I have read these questions:
And it made me curious.
Now let's imagine in vacuum, in gravity free space, we have a metal box (square cube symmetrical) at rest (at least not accelerating), so that the metal box's sides are all electromagnetically repelling.
Let's say there we could place a free electron inside the box, and so the electron would be repelled by all sides of the box. Let's say the sides carry all the same charge.
In this case, would the electron ever be able to slow down inside the box because all sides are repelling it? Every time the electron tries to move close to a side, it will push it back towards inside.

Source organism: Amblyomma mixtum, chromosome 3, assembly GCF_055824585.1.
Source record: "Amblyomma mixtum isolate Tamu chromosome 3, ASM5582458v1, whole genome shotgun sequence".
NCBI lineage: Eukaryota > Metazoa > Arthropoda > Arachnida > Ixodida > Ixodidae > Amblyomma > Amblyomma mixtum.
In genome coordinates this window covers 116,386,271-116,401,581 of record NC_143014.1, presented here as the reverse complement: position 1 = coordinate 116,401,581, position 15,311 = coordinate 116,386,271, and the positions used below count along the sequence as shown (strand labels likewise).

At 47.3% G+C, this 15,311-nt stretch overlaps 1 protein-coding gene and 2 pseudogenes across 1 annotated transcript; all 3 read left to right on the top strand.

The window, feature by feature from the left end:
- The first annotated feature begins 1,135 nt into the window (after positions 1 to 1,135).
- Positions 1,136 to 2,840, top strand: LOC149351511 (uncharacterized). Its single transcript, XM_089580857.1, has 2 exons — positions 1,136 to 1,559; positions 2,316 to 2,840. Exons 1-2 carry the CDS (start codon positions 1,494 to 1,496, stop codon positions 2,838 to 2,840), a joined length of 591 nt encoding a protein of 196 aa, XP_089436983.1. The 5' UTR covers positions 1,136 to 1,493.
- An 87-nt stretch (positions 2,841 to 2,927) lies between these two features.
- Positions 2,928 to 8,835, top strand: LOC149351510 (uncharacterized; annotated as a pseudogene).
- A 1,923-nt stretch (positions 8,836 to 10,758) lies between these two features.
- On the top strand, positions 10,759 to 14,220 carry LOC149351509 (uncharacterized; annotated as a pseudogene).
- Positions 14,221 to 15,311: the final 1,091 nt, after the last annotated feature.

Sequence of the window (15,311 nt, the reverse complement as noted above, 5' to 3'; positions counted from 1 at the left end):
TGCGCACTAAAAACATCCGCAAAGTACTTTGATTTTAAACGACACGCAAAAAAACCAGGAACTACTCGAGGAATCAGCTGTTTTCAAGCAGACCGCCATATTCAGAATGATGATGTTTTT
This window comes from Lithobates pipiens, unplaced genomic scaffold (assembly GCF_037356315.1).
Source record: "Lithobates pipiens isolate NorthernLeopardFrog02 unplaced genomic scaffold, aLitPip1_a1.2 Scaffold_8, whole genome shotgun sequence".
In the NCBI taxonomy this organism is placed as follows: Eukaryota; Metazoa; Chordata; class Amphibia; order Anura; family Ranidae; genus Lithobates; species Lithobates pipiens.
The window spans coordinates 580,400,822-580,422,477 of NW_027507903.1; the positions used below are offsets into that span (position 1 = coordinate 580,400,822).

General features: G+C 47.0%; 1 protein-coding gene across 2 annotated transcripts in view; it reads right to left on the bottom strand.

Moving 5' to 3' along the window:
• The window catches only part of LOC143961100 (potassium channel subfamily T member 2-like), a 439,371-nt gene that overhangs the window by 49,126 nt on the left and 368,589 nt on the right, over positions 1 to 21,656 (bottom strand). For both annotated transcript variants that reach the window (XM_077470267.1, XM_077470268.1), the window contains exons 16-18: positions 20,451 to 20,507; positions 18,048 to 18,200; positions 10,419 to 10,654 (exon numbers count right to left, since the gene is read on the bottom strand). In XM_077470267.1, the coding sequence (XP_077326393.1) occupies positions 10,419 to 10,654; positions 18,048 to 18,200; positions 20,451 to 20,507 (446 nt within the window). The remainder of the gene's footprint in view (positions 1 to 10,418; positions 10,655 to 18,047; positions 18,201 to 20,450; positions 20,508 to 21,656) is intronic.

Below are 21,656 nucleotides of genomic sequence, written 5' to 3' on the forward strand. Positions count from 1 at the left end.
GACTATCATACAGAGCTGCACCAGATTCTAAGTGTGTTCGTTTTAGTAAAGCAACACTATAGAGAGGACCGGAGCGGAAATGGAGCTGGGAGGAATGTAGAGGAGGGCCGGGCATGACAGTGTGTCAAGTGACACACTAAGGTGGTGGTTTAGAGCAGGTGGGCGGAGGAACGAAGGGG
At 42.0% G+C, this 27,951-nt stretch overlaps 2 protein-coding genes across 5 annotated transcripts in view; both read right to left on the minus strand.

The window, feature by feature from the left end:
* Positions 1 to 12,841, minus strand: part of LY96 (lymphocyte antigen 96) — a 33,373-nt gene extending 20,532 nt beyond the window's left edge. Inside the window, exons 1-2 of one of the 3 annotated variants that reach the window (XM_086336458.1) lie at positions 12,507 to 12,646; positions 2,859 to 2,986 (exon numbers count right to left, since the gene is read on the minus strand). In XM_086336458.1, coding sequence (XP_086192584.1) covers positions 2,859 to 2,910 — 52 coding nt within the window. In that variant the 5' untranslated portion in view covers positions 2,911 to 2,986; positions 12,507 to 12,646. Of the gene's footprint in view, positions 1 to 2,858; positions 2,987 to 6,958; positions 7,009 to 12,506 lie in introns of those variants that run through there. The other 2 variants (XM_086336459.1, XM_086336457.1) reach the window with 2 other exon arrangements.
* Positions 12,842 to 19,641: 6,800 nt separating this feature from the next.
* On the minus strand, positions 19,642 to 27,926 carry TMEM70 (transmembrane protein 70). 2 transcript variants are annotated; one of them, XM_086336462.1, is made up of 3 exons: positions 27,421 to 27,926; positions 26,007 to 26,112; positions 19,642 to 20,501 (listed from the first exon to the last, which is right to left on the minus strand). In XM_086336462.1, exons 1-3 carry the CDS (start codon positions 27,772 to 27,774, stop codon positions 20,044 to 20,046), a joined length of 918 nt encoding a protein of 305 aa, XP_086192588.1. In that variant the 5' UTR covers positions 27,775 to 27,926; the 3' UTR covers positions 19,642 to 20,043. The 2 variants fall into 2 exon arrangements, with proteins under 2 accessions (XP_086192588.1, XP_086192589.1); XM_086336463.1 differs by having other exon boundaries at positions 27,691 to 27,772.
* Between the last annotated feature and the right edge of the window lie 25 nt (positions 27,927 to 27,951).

Will this mechanism with time slow the electron down, when all the forces equal out and the electron will find rest at the center of the box? Since the box is symmetrical, there should be a center point where the net charge is 0.
- Will the electron ever find equilibrium at the center point and slow down there enough to stay at rest? Has an experiment ever been done to try to slow down an electron?